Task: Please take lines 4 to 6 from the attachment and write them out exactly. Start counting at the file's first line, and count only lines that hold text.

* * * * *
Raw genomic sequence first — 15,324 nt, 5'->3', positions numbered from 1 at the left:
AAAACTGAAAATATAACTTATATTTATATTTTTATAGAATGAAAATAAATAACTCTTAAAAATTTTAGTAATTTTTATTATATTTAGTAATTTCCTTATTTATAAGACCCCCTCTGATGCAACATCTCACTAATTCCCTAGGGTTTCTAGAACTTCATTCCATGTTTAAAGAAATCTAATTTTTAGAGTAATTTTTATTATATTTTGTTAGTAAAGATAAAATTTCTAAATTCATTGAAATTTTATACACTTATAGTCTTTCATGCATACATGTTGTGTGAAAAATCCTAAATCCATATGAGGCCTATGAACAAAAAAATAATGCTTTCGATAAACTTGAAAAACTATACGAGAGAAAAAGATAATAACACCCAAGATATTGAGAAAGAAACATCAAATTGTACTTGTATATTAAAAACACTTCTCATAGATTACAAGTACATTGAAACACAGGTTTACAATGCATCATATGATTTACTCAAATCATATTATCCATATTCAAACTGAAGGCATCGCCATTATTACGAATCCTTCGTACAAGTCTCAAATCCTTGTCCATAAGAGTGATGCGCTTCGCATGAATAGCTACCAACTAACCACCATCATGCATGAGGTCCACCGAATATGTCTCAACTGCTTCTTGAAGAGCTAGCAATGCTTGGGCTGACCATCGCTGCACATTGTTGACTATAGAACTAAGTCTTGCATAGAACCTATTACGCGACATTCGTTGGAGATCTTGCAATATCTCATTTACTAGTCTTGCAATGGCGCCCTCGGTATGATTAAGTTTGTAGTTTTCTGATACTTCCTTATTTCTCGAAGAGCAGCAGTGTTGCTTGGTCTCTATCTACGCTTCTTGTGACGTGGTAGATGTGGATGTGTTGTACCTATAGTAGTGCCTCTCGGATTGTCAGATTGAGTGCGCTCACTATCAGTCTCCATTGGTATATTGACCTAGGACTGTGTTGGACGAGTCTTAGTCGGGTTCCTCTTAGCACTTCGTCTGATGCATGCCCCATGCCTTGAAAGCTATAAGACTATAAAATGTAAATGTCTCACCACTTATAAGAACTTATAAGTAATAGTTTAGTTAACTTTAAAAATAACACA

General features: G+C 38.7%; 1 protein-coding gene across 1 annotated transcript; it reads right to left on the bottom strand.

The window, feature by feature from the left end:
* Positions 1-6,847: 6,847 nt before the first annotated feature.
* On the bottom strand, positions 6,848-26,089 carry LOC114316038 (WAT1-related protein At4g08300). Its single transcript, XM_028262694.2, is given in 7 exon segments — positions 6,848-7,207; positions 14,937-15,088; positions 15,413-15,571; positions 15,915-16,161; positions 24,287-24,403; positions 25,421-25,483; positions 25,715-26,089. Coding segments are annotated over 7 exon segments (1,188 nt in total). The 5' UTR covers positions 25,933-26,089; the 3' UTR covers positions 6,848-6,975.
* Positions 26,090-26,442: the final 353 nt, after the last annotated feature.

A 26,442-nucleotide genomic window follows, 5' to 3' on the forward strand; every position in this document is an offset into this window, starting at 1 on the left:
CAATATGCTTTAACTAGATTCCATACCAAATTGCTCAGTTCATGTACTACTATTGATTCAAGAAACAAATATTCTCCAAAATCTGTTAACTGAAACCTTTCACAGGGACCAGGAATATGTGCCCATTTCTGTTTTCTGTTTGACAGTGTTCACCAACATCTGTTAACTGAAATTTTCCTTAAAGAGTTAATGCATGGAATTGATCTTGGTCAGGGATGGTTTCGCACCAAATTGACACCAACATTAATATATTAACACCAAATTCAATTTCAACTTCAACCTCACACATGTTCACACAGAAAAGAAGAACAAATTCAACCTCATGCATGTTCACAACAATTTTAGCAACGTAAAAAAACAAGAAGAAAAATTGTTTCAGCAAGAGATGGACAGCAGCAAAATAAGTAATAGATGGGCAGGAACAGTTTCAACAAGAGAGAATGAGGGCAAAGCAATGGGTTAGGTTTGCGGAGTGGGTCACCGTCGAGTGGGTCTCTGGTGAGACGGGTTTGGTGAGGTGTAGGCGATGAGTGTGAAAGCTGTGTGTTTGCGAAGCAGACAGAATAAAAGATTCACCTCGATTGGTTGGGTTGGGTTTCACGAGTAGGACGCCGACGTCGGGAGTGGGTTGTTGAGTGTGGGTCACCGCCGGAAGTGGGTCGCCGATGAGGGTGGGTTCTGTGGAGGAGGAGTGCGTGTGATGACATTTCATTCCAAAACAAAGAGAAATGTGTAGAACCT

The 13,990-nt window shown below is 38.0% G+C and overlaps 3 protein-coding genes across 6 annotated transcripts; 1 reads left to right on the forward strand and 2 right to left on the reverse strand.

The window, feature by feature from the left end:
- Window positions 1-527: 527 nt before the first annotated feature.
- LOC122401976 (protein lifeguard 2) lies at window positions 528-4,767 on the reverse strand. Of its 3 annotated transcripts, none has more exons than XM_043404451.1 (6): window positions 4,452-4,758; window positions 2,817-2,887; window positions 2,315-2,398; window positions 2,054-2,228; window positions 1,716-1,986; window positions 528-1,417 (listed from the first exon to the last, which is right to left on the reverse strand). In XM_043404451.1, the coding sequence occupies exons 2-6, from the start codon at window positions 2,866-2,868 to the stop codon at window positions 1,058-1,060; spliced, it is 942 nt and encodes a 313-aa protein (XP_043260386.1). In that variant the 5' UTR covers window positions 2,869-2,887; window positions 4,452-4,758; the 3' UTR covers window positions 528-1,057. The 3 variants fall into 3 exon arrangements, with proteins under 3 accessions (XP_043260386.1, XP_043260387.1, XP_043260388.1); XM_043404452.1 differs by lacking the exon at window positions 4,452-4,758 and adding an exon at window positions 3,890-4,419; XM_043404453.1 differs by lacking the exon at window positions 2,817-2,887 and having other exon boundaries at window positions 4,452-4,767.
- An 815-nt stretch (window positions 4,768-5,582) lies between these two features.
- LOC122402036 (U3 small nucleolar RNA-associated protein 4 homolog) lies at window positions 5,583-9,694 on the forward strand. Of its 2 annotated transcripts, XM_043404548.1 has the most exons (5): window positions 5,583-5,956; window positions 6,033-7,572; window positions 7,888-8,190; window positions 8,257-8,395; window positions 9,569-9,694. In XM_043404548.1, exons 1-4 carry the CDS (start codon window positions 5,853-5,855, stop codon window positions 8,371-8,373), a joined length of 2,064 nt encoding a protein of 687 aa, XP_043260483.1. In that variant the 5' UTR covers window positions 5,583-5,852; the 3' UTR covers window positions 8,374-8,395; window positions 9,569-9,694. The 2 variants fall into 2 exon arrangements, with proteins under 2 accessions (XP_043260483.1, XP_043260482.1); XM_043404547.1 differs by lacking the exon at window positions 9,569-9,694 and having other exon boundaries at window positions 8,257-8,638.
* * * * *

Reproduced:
The window, feature by feature from the left end:
* Positions 1-6,847: 6,847 nt before the first annotated feature.
* On the bottom strand, positions 6,848-26,089 carry LOC114316038 (WAT1-related protein At4g08300). Its single transcript, XM_028262694.2, is given in 7 exon segments — positions 6,848-7,207; positions 14,937-15,088; positions 15,413-15,571; positions 15,915-16,161; positions 24,287-24,403; positions 25,421-25,483; positions 25,715-26,089. Coding segments are annotated over 7 exon segments (1,188 nt in total). The 5' UTR covers positions 25,933-26,089; the 3' UTR covers positions 6,848-6,975.